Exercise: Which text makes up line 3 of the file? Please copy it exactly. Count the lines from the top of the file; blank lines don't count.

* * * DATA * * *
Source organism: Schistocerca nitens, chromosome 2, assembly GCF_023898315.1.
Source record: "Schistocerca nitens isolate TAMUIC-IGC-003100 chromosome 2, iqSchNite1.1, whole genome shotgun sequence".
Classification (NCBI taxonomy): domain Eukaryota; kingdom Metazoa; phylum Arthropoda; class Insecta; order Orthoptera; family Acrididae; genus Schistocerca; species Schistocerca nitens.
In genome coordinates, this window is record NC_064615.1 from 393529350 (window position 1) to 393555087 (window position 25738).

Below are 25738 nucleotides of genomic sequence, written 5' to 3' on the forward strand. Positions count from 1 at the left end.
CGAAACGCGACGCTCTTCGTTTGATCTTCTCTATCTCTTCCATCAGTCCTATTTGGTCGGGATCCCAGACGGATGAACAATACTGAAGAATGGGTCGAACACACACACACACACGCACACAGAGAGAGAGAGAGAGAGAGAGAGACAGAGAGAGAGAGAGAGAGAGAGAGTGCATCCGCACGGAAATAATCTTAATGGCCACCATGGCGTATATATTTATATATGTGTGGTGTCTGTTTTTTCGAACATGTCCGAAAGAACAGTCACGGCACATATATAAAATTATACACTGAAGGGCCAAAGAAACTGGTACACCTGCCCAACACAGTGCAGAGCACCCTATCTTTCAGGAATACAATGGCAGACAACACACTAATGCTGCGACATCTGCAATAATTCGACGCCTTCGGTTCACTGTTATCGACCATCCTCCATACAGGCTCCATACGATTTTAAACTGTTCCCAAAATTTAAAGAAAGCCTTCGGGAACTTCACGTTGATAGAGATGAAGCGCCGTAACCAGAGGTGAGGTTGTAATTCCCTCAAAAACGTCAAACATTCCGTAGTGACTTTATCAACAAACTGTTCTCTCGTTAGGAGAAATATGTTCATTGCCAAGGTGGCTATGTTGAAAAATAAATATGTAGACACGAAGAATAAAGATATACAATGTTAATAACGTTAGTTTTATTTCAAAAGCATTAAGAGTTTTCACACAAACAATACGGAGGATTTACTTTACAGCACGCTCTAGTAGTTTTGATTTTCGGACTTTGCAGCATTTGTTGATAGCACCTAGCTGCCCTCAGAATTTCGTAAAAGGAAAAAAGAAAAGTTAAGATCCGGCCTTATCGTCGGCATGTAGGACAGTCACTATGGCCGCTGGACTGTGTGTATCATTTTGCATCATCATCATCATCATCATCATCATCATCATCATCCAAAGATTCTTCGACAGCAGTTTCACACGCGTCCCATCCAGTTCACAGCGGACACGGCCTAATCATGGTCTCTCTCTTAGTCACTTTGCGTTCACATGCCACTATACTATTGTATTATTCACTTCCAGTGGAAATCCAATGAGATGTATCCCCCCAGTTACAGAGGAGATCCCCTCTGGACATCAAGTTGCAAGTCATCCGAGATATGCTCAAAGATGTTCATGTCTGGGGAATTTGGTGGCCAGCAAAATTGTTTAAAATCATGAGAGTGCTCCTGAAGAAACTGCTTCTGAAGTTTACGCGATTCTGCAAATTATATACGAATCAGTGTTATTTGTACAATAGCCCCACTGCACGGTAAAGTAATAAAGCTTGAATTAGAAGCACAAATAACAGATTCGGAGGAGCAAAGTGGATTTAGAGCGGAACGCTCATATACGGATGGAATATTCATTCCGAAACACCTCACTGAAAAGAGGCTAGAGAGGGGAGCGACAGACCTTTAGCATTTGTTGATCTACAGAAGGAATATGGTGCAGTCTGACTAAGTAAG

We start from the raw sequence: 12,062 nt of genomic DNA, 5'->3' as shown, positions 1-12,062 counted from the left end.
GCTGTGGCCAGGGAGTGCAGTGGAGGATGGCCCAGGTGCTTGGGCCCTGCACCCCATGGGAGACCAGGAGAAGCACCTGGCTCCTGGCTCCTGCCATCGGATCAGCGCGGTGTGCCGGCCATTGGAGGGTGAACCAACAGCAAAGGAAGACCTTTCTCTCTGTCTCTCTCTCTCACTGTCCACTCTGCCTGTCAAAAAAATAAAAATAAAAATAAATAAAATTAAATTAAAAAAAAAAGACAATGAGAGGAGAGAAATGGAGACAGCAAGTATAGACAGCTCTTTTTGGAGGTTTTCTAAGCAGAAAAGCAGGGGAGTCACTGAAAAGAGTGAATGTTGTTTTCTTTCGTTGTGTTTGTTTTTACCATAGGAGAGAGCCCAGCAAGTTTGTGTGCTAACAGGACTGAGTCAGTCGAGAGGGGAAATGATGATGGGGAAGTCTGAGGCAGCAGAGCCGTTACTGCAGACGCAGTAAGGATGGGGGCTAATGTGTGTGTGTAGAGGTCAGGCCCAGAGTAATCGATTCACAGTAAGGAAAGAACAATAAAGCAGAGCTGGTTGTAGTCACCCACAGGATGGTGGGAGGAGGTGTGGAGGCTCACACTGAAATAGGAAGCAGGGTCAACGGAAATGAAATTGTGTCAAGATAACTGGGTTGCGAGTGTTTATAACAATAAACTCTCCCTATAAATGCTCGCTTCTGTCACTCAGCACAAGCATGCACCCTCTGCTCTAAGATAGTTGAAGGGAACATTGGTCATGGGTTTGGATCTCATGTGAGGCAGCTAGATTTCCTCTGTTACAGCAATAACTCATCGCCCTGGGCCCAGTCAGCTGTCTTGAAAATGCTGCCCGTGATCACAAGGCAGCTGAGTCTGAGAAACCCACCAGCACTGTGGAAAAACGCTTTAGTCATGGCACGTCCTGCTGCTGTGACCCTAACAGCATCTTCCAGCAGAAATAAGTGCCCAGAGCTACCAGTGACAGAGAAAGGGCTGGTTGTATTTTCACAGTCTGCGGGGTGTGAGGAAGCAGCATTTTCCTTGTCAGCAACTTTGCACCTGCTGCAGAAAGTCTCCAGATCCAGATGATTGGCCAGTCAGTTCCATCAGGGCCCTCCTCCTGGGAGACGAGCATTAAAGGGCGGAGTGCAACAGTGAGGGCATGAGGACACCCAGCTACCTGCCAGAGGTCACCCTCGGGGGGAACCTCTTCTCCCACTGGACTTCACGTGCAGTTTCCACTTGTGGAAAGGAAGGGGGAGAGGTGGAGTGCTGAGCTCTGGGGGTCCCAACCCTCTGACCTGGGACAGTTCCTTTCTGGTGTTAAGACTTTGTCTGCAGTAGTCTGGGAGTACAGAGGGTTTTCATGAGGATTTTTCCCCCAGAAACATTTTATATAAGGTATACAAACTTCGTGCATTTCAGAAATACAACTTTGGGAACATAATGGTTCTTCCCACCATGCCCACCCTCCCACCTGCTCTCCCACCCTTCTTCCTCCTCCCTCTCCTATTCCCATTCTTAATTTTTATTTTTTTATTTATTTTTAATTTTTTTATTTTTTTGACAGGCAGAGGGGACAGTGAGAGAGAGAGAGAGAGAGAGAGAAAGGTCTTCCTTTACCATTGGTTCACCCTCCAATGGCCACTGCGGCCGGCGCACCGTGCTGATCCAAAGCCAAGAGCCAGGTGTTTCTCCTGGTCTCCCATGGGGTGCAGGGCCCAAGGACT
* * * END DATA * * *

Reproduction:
Classification (NCBI taxonomy): domain Eukaryota; kingdom Metazoa; phylum Arthropoda; class Insecta; order Orthoptera; family Acrididae; genus Schistocerca; species Schistocerca nitens.